millet muffins

It has recently occurred to me that I almost never make muffins. I think it had been well over a year since my last batch. And then these millet muffins happened.

I love millet. Lately, I’ve been throwing a few spoonfuls in with my oatmeal in the morning. I especially I love the texture it lends to baked goods, that super satisfying crunch. I’ve never met a millet bread that I didn’t like.

So when I spotted millet muffins in Super Natural Everyday, which has become one of my favorites, I immediately flagged the recipe and couldn’t wait to make them.

I’ve made these muffins twice now and I’m sure I’ll make them again. Here’s why:

These guys are made with whole wheat flour without tasting like they’re whole wheat. In other words, they’re moist and have a really nice crumb – not too delicate, not too dense. They’re sweetened with only honey, making them just sweet enough; not quite dessert sweet, but more of a breakfast or midday sweet, which means a little butter and jam are perfectly welcome. They are fragrant with lemon and most importantly, they’re studded with crunchy bits of millet. These are definitely a keeper in my book. And a nice way to get reacquainted with muffins.

millet muffins

from Super Natural Everyday by Heidi Swanson

makes 12 muffins

2-1/4 cups whole wheat pastry flour

1/3 cup raw millet

1 teaspoon aluminum-free baking powder

1 teaspoon baking soda

1/2 teaspoon fine-grain sea salt

1 cup plain yogurt

2 eggs, lightly beaten

1/2 cup barely melted unsalted butter

1/2 cup honey

grated zest from 1 lemon, plus 2 tablespoons of juice

Preheat the oven to 400°F and position rack in the top third of the oven. butter a standard 12-cup muffin pan or line with paper liners.

Whisk together the flour, millet, baking powder, baking soda, and salt in a large bowl. In another bowl, whisk together the yogurt, eggs, butter, honey, and lemon zest and juice until smooth. Add the wet ingredients to the dry ingredients and stir until just combined. Divide the batter among the muffin cups, filling each cup about 3/4 full.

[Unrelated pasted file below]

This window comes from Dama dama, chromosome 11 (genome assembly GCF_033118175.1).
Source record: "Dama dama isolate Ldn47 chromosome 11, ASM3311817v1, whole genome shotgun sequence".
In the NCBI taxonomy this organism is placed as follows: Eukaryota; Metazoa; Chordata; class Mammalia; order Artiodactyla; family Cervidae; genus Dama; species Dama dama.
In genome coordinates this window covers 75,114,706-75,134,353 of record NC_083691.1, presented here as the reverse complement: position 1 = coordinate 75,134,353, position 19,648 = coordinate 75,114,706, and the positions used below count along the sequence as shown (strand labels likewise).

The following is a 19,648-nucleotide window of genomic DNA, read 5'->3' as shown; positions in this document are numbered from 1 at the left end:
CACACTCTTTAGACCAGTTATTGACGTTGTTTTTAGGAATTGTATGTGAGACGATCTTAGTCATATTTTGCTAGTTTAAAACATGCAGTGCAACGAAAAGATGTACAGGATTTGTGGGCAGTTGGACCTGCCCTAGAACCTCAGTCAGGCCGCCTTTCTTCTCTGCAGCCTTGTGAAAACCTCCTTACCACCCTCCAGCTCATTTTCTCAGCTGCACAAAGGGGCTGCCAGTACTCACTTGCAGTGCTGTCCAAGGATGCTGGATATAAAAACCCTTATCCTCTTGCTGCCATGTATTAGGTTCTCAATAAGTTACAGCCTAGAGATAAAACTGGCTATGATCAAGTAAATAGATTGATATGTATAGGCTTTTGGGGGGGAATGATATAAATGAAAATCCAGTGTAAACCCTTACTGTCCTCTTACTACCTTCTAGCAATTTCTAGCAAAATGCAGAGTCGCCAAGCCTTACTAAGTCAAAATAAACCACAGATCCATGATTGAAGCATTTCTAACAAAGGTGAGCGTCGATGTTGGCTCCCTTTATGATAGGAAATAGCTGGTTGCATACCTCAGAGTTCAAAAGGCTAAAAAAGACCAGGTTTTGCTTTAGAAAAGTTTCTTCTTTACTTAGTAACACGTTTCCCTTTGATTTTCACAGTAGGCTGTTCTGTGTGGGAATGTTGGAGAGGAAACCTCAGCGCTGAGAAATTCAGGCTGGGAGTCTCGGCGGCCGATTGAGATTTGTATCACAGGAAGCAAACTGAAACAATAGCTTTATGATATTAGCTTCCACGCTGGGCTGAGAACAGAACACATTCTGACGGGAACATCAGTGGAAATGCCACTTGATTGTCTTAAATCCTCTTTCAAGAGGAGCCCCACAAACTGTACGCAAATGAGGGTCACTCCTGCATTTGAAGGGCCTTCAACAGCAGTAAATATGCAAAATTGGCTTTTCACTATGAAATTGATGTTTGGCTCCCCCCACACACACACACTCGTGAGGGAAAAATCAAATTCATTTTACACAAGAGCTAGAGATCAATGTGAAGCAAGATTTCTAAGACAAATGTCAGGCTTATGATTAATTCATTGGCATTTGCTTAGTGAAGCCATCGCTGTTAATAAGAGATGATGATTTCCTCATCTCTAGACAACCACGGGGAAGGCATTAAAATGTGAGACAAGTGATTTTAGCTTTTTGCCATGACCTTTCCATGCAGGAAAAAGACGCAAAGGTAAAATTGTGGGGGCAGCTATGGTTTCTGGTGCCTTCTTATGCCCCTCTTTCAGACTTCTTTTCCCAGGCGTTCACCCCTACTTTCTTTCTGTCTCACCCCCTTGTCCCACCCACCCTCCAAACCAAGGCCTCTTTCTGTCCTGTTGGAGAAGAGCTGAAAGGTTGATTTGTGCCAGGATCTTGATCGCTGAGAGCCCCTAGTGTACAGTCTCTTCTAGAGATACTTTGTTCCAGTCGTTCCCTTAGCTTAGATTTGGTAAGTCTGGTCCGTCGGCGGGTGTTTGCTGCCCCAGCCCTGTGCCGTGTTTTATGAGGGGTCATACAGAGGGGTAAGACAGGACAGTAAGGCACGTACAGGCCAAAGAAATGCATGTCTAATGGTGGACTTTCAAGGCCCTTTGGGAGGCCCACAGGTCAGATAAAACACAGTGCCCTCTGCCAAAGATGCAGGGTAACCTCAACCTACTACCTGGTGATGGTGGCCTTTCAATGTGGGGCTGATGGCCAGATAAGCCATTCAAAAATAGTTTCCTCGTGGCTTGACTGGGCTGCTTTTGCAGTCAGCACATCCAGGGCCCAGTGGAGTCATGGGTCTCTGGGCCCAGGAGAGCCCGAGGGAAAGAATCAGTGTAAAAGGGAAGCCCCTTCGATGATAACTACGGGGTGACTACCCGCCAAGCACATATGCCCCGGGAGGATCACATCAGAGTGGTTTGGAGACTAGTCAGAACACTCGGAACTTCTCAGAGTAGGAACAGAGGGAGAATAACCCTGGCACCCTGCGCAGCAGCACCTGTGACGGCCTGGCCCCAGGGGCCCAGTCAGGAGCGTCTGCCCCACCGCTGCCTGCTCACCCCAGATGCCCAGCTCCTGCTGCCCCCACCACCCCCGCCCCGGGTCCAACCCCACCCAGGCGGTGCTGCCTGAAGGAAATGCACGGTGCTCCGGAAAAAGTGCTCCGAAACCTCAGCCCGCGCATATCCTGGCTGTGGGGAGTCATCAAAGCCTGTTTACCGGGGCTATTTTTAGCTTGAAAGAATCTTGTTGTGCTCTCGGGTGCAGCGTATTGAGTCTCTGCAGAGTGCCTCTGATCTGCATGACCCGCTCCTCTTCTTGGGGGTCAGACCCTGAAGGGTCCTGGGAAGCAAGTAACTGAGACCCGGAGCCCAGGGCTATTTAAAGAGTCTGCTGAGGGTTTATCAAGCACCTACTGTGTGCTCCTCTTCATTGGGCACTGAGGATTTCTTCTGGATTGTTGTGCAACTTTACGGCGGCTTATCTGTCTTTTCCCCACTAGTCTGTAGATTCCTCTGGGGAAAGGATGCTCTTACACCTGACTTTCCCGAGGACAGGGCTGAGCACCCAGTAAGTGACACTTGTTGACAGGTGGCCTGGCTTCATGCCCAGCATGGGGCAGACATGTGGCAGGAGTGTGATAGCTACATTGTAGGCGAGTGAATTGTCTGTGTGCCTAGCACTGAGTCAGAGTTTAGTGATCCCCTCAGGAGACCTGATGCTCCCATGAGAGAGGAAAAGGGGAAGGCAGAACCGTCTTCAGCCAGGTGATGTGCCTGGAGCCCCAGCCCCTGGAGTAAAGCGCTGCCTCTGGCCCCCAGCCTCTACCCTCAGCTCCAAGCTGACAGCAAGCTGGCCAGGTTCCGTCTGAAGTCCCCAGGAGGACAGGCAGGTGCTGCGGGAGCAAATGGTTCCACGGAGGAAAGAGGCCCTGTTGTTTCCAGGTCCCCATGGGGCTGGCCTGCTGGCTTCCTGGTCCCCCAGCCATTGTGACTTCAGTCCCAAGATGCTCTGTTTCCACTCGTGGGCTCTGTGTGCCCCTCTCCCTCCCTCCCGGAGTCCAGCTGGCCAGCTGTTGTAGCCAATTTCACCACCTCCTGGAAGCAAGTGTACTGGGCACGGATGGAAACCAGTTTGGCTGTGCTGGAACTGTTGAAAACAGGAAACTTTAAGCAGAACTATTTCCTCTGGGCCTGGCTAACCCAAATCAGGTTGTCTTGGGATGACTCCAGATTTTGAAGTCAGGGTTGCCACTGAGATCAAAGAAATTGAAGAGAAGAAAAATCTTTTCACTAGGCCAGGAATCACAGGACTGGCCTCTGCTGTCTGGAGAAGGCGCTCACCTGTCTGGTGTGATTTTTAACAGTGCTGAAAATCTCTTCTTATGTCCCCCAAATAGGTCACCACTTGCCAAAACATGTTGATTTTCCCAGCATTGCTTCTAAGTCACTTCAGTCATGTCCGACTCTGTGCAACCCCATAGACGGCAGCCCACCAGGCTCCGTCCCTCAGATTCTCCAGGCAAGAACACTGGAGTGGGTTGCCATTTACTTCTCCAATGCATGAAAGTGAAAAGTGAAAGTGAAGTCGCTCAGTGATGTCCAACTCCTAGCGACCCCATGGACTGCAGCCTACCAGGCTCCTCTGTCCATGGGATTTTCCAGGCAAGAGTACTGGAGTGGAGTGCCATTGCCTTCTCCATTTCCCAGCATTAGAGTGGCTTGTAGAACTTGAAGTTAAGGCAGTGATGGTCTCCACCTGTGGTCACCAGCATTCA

Bake for 15 minutes, until the tops of the muffins are browned and just beginning to crack. Let cool for 5 minutes in the pan, then turn the muffins out of the pan to cool completely on a wire rack.

apple graham coffee cake

Hey rhubarb! Where you at?

This is the pressing matter at the moment. Maybe I’m mistaken, but I swear there is usually rhubarb at the farmer’s market this time of the year. But I’ve been checking every week. And nada. No rhubarb is an indication to me that it’s not really spring yet. And this makes me yearn for springtime even more. Oh well. Hopefully I’ll have some rhurbarb deliciousness to share with you in the not-too-distant future.

In the meantime, I’m doing a bit of spring cleaning over here. I recently took an inventory of my pantry and have come to realize that I have a lot of flour. Like a lot. Some of it is leftover from past experiments. And then there is some that I’ve been hoarding for future projects. It’s a little bit out of control, so I’m making a point to use what I have before I buy anything else.